Waiting on the Elusive Wood Duck

The Photography of Laurie Drix

We all have a certain something we set our heart on; something that inspires us perhaps, or gives us a goal to strive for. Hopefully that something, in the end, brings us great joy. For me, the photographs here represent a personal achievement right along those lines.

I spent my childhood surrounded by woods, where I was taught to not pick wildflowers or kill spiders; or that a fawn wasn’t really abandoned by its doe. Irondequoit Bay was my backyard, Ellison Park was my front. The time spent in that Penfield neighborhood was enchanting.

About five years ago that dreamy being-one-with-nature world got even better, thanks to my first telephoto lens. Wildlife viewing distances became closer to my vision and, in turn, my heart. Thus, with my long lens in hand, I began a journey to be among the wood duck (Aix sponsa), the most elusive species I’ve set my camera’s sights on.

They live in woodland habitats near ponds, streams, marshes and swamps. The ducks roost in trees and nest in tree cavities; and forage for fruits, arthropods, seeds, nuts and sometimes grains from a farmer’s field.

The male, or drake, is considered North America’s most colorful waterfowl, with iridescent feathers in elegant patterns that span the spectrum of the rainbow. His stark red eyes are spellbinding.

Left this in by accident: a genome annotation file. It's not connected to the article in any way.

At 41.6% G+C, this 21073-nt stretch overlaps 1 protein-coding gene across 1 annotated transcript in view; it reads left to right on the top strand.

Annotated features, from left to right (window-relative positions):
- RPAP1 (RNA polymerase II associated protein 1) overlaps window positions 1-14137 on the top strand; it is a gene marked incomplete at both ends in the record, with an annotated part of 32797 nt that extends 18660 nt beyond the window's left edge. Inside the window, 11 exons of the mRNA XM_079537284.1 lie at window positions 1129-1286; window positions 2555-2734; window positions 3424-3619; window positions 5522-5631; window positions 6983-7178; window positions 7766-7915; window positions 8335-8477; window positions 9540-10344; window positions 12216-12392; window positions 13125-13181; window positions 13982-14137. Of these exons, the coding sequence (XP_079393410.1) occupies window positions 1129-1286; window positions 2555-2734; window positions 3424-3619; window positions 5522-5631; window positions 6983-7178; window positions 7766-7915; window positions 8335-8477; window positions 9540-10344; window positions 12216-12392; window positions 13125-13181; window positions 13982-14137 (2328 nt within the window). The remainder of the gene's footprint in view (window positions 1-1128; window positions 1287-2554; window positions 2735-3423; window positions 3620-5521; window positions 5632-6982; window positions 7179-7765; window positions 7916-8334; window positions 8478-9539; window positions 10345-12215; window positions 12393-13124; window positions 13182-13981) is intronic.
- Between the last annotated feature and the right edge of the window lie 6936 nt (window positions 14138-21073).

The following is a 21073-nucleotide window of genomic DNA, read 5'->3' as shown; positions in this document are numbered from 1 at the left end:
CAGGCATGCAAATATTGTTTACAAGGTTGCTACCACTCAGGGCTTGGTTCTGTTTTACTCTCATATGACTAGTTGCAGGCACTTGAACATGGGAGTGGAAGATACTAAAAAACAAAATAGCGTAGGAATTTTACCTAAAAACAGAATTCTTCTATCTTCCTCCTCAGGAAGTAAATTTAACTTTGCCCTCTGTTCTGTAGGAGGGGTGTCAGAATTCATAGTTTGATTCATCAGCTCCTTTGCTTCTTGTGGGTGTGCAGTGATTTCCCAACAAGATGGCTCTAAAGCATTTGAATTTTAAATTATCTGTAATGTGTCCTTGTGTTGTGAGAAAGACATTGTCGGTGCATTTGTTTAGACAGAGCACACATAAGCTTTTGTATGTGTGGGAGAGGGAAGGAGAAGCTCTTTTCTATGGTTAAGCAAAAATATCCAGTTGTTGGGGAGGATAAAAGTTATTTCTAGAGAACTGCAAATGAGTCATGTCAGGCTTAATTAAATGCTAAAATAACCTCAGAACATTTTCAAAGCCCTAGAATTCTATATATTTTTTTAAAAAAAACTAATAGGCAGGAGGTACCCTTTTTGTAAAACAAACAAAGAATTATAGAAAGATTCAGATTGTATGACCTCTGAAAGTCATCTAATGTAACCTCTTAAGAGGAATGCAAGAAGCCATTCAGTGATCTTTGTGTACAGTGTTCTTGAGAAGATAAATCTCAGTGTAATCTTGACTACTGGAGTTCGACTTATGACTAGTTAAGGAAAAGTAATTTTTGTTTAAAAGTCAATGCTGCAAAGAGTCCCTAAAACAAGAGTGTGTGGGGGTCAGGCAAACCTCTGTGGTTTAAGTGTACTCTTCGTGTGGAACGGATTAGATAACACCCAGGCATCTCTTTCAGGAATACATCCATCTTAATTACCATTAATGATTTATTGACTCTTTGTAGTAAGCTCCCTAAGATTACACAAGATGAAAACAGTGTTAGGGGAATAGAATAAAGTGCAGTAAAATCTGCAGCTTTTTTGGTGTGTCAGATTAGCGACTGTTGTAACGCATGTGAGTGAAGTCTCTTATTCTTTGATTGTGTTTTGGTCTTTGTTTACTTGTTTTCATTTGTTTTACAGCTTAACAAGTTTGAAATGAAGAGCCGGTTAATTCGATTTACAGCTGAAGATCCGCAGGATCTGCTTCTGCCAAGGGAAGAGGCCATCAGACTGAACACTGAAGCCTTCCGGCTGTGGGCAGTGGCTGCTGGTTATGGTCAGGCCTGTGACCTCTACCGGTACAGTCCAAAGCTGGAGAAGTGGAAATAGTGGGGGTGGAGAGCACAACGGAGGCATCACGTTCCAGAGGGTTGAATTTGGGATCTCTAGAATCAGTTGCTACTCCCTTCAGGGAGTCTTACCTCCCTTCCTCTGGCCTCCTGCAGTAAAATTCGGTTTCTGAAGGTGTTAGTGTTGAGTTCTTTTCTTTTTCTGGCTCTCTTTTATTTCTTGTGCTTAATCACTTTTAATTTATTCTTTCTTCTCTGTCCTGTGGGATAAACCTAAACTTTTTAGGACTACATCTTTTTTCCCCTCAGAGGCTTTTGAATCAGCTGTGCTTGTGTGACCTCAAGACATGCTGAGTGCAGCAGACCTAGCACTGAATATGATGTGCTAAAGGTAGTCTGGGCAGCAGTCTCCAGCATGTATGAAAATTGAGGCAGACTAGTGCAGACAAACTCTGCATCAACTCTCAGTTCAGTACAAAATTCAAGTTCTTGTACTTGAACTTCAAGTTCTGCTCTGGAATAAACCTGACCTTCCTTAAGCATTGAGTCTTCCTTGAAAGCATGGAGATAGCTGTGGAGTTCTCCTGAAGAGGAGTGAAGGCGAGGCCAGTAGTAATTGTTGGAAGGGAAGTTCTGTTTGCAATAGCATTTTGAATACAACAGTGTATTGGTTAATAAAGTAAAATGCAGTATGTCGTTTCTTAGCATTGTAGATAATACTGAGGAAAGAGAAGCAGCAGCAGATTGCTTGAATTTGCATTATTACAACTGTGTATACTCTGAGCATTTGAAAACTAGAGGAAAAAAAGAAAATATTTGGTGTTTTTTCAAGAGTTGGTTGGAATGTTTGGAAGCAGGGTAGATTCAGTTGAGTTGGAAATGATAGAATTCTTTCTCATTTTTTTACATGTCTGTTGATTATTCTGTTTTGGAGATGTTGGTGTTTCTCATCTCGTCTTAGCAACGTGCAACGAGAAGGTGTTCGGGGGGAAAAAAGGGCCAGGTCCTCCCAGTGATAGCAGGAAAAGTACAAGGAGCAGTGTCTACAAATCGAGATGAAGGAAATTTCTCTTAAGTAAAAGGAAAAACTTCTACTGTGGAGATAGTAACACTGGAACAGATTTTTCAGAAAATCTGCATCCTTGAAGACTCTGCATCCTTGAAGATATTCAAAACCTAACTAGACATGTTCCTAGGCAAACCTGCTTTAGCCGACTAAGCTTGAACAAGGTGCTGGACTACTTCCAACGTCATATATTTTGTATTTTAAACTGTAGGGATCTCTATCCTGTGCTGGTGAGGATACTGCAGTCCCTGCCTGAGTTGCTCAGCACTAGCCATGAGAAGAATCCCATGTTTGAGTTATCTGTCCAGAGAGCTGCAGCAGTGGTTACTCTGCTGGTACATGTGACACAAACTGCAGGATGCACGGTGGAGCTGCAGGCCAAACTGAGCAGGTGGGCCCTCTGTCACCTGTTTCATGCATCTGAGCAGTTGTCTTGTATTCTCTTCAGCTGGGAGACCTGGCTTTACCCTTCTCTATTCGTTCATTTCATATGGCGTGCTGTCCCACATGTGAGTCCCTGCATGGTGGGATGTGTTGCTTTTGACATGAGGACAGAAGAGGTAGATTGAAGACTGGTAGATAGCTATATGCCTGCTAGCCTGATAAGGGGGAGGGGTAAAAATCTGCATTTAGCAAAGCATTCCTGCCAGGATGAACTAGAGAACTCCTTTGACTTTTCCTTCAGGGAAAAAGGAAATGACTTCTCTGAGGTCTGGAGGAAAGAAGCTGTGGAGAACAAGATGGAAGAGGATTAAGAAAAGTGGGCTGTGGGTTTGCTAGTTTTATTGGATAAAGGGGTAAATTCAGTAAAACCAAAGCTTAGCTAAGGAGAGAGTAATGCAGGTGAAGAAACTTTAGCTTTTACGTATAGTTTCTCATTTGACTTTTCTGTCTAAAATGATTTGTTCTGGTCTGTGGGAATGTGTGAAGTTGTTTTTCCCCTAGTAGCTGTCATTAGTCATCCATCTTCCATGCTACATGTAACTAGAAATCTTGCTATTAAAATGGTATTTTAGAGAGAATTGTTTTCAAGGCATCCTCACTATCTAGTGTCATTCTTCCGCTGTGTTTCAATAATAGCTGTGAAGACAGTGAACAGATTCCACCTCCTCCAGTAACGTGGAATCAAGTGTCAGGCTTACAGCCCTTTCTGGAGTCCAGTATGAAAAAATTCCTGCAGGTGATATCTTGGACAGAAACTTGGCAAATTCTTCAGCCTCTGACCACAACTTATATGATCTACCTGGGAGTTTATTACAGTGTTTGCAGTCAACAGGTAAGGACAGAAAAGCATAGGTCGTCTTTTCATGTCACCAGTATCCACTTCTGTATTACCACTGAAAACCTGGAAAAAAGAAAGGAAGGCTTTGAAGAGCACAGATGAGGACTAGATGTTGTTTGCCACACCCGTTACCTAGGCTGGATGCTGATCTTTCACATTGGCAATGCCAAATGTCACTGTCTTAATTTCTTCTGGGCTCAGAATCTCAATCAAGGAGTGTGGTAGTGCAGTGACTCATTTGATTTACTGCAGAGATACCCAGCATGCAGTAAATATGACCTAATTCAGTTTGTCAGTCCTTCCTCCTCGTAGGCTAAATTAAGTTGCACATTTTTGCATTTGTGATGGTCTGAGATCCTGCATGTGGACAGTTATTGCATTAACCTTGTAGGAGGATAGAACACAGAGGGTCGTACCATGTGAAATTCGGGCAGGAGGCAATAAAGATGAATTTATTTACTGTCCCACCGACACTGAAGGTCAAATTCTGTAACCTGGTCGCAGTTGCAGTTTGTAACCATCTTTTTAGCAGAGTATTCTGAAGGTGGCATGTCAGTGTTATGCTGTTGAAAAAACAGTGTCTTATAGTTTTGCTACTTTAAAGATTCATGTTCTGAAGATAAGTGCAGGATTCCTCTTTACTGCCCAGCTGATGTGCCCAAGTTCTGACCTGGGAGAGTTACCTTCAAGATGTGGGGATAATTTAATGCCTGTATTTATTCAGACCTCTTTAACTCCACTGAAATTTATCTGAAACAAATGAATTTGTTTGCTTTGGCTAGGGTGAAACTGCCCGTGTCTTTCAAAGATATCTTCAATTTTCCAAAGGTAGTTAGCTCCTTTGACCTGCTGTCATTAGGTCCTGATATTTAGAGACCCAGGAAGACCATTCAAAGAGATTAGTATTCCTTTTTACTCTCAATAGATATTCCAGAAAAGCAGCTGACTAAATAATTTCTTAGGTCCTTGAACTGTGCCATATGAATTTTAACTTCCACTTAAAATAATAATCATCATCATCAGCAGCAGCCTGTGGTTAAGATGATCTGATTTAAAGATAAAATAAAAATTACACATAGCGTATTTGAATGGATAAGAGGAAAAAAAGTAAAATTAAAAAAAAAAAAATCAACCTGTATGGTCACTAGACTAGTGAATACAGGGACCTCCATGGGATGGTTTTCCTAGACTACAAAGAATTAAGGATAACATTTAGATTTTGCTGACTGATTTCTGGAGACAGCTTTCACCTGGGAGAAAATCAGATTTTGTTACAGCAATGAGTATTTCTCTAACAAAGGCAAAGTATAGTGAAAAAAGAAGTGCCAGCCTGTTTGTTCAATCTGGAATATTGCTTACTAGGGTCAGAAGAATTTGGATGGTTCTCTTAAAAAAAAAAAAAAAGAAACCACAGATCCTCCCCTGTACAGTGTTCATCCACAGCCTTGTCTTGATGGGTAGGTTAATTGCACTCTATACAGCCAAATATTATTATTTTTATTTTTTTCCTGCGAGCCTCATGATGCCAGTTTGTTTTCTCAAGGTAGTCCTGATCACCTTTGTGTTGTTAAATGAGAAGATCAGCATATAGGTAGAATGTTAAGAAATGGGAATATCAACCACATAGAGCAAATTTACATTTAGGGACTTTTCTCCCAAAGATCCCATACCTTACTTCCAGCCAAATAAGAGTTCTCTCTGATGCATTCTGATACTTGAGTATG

But photographing them is difficult. Even a slight crinkle of leaves underfoot disturbs a wood duck. Unlike a cottontail rabbit that freezes if you happen upon it, the wood duck is gone in a split second with a flash of  astounding color.

I donned camouflage and hunkered down by a tree before dawn one day. I waited for the ducks to come down from their roosts and splendidly land in the water. I thought if I sat stone-still with my lens at the ready, they’d surely fly in.

Nope, they didn’t. I realized I needed a pop-up blind. Thank goodness I have Cabela’s on speed-dial.

After finding the ideal spot, I secured the blind and placed a chair inside, then left. I  wanted the ducks to get acclimated to the blind first, without the motion of my comings and goings.

I didn’t exactly camp out there, but for five years my vacuum collected dust (not in the correct way). Instead of cleaning, I greeted each spring with wood ducks on my mind. Spring is their nesting season and the drake is in his finest plumage.

I went to my blind prepared to stay for hours. It always astonished me how fast the time went by as I gazed at the pristine natural setting. I was waiting for just the right moment when this exceptionally beautiful duck would grace my lens, the day’s light playing on the water just so.

Last spring, it finally came. He leisurely swam about in front of me as the hen was on her eggs above in the trees.

It’s a privilege to be out there with my camera. A further reward is sharing my images with those who are not able to be in the woods as I am. I hope the photos inspire people to protect our wildlife and their habitats.

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Visit lauriedirkx.com to see more of her photography.